A guide to planning applications in the City
Most of the residents of Winchester City will be affected by a planning application at some point and many will wish to find out more and make a comment. If this is the first time you have ever searched for information about or commented on a planning application, you may not be sure exactly how to go about it. The Trust has produced this guide which we hope will help to make the process clearer.
How do you find out about a planning application?
The thing that may first alert you to a planning application in your area is an orange A4 notice posted at the site. This has brief information on the application, including important details such as its reference number and the deadline by which comments have to be submitted. The City Council also publishes a weekly list of planning applications in the City, which we post on our website – click here for the weekly list.
These days everything is done online – all the applications, documentation, comments and decisions are in the planning section of Winchester City Council’s website, www.winchester.gov.uk/planning.
Who makes the decisions?
Only large or controversial applications are decided by the City Council’s Planning Committee. This Committee is made up of councillors from all over Winchester District. The rest are decided by officers from the Development Management team of the City Council’s Planning Department. Each application is allocated a case officer from the team.
If an application goes to the Planning Committee, the councillors on the Committee discuss the application, taking into account the case officer’s report and recommendation, and then reach a decision by voting.
If you have a real concern about a planning application, you should contact your ward councillor, whose contact details can be found on the City Council’s website. Click here to go to the relevant page. If an application is controversial, your ward councillor may be able to ensure that the application goes to the Planning Committee. Planning Committee meetings are open to the public and you are entitled to speak at the beginning of the meeting to make your own points. The time allocated for members of the public to speak is only six minutes in total (three minutes for all those objecting to the application and three minutes for all those supporting it) and has to be shared, so it is important to be succinct and make sure your points are relevant.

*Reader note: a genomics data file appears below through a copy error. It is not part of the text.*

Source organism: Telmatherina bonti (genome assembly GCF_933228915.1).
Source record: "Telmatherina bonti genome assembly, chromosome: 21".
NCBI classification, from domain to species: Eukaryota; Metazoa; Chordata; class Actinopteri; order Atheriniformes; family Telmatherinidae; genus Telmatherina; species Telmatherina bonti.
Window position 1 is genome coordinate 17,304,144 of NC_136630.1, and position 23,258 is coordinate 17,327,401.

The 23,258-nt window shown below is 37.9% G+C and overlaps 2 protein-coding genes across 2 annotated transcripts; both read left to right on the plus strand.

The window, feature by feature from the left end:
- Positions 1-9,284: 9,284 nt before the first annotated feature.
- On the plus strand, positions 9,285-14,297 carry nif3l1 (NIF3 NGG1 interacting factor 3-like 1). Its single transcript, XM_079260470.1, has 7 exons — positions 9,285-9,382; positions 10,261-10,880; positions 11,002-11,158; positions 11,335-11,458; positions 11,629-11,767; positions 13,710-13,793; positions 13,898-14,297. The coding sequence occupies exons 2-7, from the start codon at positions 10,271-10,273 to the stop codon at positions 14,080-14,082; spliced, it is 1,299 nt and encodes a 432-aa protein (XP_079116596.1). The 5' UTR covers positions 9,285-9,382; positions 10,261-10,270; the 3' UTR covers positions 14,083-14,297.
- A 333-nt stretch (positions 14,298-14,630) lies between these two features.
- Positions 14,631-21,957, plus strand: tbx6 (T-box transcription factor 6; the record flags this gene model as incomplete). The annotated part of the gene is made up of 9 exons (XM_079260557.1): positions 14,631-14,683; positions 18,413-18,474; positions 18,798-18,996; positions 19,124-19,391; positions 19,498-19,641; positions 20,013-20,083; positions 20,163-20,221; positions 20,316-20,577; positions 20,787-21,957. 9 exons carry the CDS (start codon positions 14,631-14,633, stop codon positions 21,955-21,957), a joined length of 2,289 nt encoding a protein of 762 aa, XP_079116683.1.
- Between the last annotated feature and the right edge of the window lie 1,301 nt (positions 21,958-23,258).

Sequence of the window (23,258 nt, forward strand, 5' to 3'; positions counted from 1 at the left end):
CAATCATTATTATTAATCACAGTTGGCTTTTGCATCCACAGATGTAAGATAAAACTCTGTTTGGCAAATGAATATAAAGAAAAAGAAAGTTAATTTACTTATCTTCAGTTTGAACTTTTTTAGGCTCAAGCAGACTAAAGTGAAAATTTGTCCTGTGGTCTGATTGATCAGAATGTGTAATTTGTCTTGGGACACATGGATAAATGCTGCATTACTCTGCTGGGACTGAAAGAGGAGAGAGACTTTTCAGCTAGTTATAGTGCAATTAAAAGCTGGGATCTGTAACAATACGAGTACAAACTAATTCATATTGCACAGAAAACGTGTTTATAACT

Grounds for objection
When objecting to a particular proposal, it is important to make your objection on valid planning grounds as the City Council has to have a legally defensible reason to refuse the application.
On highways issues, it is Hampshire County Council that is the highways authority and so is responsible for commenting on traffic issues, but local experience of traffic and parking problems is often very relevant.
Objections that are generally valid on planning grounds include:
The proposed development is contrary to national, regional or local planning policy.
The proposed development is not in keeping with the stylistic context or scale of the local area.
The proposed development will have a negative impact on the amenity of another property, because of noise, overlooking, overshadowing, smells, light pollution, loss of daylight, loss of privacy, vibration or late-night activities.
The proposed use is not compatible with existing uses, for example an industrial use in a residential area, or vice versa.
The development may cause traffic, access or safety problems.
The proposal reduces the amount of car parking available or provides insufficient parking space.
There is a history of rejecting similar developments in the area.
Approval would create a precedent meaning that it would be difficult to object to similar proposals in the future.
Local infrastructure is not adequate to service the proposed development.
The proposal is a piecemeal development that would prevent proper development of the area.
The proposal will have an economic impact, such as impacting on tourism or on small businesses.
The proposed development will impact on a listed building or a conservation area.
The layout and density of the proposed development is inappropriate.
Proposed advertising creates visual clutter.
The proposed development includes insufficient landscaping.
The proposed development will demolish or adversely affect an ancient monument or site of cultural or architectural value.
The proposed development will damage the natural environment or will result in significant loss of trees or the loss of trees for which tree protection orders are in place.
The cumulative impact of the development when considered alongside other development will have an adverse impact on the area.
The type of housing proposed will not satisfy local housing needs.
Objections that are generally not valid include:
Private issues such as boundary disputes.
Issues concerning building regulations.
Reduction in the value of properties affected by the proposed development.
Impacts resulting from the construction of the development.
Loss of existing views.
The possibility of the proposed development causing problems in the future.
The personal or business circumstances of the applicant.
Problems with notification of the application.
Competition with existing companies.